Flies, on the other hand, have "scissor-like" mouthparts. They slash open skin and mop up the welling blood. Since this is immediately painful, the horse dislodges them. The fly then moves to the next horse to finish its interrupted meal, taking with it fresh blood from the first horse. Other infections are spread this way, but not WNV.

A horse owner will never eliminate mosquitoes from a barn; the best you can hope for is to reduce them as much as possible. No one method or single application will achieve this--you need to plan an integrated, ongoing approach that incorporates public and private means, population control, and repellents. The exact balance of these depends on your area of the country, your land configuration, and your horse arrangements.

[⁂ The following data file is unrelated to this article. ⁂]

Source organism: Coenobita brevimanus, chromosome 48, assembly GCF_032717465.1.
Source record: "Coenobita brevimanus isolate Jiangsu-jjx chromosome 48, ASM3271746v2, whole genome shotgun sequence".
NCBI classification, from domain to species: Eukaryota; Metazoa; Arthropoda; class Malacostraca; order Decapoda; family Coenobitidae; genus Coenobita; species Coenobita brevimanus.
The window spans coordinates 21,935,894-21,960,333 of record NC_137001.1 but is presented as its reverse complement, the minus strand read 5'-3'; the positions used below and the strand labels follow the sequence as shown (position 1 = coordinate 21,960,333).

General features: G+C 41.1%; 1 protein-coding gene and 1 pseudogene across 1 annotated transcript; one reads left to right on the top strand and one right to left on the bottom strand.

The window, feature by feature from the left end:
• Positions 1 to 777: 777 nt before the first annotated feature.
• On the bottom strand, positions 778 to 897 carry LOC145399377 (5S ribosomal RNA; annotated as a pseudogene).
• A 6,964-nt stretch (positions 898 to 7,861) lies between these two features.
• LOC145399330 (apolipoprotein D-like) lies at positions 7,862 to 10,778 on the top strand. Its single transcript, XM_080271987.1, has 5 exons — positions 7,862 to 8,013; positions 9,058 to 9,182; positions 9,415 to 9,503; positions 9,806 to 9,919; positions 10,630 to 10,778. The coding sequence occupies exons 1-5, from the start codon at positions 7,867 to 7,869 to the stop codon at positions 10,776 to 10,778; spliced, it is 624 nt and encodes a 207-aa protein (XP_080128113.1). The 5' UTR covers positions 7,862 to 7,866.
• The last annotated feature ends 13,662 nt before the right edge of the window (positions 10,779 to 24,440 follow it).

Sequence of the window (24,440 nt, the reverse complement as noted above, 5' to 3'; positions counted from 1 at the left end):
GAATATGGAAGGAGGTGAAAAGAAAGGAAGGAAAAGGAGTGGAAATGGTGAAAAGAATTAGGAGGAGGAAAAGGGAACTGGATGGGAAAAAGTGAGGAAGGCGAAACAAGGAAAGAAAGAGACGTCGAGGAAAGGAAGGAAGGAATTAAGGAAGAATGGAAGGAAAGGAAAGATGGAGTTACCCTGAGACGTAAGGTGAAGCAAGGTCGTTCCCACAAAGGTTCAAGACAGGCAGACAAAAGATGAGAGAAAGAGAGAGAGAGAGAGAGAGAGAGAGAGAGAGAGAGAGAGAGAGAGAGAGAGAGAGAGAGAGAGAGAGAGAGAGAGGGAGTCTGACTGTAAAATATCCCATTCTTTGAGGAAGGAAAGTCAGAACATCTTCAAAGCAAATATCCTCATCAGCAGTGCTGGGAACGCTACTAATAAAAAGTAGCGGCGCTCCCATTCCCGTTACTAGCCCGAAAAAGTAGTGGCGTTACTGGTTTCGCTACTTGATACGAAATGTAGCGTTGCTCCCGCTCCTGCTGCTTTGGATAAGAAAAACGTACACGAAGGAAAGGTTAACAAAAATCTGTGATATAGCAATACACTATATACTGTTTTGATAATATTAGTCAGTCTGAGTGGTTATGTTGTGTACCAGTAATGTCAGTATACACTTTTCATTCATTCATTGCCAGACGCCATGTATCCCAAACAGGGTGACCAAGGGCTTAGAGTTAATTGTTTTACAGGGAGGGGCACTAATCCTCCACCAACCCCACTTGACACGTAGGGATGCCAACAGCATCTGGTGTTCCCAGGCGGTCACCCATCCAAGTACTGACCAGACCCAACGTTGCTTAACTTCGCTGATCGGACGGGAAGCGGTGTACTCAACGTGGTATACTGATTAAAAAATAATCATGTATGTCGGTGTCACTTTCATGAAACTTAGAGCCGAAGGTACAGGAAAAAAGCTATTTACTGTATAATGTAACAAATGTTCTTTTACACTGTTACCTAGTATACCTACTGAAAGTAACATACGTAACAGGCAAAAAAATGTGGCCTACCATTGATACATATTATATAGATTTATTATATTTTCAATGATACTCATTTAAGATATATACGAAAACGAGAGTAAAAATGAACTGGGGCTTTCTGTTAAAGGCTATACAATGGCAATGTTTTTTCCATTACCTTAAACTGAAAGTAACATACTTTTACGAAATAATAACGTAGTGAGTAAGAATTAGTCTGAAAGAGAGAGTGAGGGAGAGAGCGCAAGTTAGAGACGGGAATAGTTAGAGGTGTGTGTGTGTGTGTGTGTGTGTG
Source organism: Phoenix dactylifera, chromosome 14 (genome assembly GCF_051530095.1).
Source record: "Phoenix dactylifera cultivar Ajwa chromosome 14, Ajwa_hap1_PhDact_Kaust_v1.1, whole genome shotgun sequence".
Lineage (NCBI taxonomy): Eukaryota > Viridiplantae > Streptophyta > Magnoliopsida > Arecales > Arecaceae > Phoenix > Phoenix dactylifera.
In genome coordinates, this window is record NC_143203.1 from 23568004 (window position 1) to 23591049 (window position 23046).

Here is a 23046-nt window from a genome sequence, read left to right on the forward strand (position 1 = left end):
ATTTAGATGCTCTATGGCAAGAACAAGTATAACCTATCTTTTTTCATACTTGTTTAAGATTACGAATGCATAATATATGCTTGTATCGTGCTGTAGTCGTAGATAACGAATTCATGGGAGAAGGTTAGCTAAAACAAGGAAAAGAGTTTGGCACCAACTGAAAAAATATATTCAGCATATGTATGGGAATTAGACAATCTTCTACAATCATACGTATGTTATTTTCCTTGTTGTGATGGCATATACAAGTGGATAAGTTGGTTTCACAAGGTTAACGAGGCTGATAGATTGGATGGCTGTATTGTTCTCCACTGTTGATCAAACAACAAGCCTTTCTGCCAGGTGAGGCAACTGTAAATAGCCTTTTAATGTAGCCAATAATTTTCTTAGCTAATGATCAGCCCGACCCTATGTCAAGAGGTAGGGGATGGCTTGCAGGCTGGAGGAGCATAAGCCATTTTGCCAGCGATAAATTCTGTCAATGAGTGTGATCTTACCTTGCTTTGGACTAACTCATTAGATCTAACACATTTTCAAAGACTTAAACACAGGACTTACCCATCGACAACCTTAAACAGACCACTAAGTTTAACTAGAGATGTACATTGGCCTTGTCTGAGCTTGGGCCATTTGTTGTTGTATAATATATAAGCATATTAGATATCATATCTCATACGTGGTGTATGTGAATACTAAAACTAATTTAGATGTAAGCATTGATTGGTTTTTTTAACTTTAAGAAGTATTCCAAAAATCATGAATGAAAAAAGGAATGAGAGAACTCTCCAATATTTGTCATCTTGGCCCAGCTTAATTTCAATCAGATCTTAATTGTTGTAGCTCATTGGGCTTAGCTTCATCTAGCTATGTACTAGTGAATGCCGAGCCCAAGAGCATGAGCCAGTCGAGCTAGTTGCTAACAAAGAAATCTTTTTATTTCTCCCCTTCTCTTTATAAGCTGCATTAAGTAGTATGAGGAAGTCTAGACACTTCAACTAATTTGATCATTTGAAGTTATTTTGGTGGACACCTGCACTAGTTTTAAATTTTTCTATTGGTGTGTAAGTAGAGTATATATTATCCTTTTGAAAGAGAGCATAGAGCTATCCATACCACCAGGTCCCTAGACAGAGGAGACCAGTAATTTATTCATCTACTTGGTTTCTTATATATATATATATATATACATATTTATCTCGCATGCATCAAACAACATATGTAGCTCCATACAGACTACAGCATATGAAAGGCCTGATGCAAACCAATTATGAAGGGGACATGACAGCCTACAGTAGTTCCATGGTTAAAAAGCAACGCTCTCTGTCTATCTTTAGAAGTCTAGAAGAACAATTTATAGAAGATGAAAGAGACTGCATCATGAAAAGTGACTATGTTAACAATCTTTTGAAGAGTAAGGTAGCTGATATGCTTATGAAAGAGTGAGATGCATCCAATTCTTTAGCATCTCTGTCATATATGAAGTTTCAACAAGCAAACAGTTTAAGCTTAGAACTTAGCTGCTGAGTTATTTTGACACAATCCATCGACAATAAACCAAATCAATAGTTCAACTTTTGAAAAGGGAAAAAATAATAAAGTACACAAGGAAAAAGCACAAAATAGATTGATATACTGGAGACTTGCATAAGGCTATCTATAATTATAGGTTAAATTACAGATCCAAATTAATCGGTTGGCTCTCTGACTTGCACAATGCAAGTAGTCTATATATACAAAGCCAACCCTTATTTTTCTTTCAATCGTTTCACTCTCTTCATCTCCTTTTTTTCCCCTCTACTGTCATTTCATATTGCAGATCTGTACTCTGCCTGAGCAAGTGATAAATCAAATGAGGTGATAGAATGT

Crom recommends, "Talk to your local mosquito control authority (usually at a county level) or an agricultural extension agent." Halstead recommends using all approaches: habitat elimination, topical products, and fly masks, which he uses on his horses. Mostly, he says, "The (WNV) vaccine is going to be the solution."

Vaccinating Horses

In 2001, the USDA-APHIS Center for Veterinary Biologics conditionally granted a license to Fort Dodge for a WNV vaccine. The vaccine must be approved by each state veterinary authority for use in that state and administered by a veterinarian. Crom says, "The WNV vaccine met full safety requirements prior to licensing." State health authorities or individual veterinarians will know if a particular area is considered at risk for WNV and whether or not the vaccine is currently recommended. Given the rapid spread of the disease since its discovery in 1999, the risk factor for a given area can change each year.